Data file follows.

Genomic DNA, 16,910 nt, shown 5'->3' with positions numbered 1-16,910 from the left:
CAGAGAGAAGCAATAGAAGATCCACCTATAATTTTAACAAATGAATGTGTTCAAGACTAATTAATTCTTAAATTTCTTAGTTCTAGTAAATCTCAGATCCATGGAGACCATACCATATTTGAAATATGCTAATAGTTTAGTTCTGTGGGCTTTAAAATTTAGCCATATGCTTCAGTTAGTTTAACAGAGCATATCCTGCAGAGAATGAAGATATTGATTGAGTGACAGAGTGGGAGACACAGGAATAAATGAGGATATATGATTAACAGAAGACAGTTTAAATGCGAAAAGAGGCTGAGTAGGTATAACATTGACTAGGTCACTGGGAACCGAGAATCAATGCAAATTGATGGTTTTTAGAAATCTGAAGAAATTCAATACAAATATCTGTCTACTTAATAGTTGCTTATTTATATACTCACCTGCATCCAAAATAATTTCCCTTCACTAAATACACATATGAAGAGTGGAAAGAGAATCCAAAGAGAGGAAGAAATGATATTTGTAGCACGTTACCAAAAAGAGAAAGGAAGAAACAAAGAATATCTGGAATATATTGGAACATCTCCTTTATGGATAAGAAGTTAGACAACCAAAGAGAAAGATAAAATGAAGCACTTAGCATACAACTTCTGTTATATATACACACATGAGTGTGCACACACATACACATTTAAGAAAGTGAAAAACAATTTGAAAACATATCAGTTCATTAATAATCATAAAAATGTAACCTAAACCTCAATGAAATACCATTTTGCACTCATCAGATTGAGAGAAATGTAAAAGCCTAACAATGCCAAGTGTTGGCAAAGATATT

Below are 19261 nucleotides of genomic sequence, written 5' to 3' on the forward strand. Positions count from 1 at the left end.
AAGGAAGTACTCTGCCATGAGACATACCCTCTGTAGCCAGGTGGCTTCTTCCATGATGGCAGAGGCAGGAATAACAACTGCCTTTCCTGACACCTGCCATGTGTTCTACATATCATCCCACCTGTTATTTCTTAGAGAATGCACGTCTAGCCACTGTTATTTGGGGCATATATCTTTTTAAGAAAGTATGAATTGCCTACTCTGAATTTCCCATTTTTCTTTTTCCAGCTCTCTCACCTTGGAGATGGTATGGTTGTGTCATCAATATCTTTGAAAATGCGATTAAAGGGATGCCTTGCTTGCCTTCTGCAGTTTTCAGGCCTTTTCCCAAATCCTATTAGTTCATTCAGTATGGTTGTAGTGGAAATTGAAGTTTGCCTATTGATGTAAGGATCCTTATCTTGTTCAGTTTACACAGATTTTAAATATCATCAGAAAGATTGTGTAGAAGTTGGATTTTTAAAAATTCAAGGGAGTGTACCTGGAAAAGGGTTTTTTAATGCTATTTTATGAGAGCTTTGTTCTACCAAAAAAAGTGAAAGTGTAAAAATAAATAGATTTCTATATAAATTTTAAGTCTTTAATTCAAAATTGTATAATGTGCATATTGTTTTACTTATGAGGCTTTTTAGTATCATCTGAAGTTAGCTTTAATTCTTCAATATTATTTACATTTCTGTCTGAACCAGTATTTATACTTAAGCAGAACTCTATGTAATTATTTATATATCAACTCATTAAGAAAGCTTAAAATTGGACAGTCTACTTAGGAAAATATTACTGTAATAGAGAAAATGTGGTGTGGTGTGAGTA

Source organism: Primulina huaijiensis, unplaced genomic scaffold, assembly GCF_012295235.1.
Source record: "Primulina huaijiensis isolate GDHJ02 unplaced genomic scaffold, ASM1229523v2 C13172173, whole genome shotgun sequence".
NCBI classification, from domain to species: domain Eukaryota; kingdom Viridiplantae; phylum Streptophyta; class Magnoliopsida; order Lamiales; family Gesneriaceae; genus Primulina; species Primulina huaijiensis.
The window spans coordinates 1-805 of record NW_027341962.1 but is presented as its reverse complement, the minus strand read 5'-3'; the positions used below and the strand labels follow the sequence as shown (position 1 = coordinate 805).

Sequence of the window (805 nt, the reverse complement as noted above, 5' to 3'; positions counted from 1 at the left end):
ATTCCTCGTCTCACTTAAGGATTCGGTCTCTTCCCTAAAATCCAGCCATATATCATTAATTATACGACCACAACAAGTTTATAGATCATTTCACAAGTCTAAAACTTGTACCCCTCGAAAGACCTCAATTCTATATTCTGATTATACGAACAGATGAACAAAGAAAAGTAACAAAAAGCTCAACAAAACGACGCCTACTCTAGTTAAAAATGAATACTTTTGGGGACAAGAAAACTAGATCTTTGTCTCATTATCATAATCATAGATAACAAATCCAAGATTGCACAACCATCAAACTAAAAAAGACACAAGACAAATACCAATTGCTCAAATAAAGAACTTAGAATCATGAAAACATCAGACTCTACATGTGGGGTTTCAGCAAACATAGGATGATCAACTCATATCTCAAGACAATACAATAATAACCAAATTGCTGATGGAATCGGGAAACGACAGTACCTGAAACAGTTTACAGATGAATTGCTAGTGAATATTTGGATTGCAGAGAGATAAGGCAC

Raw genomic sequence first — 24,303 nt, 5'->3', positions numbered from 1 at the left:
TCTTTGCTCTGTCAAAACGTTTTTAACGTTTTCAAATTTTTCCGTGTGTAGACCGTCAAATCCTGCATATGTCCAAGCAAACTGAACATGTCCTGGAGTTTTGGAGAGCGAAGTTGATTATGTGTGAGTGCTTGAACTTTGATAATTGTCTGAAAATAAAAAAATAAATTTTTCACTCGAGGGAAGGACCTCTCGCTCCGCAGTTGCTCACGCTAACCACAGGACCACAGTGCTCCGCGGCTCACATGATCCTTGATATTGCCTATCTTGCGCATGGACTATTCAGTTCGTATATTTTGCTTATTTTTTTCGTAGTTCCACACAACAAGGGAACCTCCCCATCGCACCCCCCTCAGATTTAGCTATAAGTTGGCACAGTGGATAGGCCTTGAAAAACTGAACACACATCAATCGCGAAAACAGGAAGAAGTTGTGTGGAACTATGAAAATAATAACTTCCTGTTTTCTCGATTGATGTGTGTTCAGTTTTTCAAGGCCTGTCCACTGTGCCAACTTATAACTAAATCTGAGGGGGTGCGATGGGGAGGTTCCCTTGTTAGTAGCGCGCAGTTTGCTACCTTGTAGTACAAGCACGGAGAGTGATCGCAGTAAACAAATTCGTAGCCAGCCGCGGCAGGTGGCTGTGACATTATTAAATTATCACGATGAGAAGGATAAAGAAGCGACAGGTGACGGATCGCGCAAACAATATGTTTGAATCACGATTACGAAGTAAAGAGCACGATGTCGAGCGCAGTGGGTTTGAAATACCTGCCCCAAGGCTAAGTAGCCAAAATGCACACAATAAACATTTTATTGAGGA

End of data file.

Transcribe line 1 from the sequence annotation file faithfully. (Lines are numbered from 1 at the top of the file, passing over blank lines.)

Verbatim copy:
Genomic DNA, 16,910 nt, shown 5'->3' with positions numbered 1-16,910 from the left: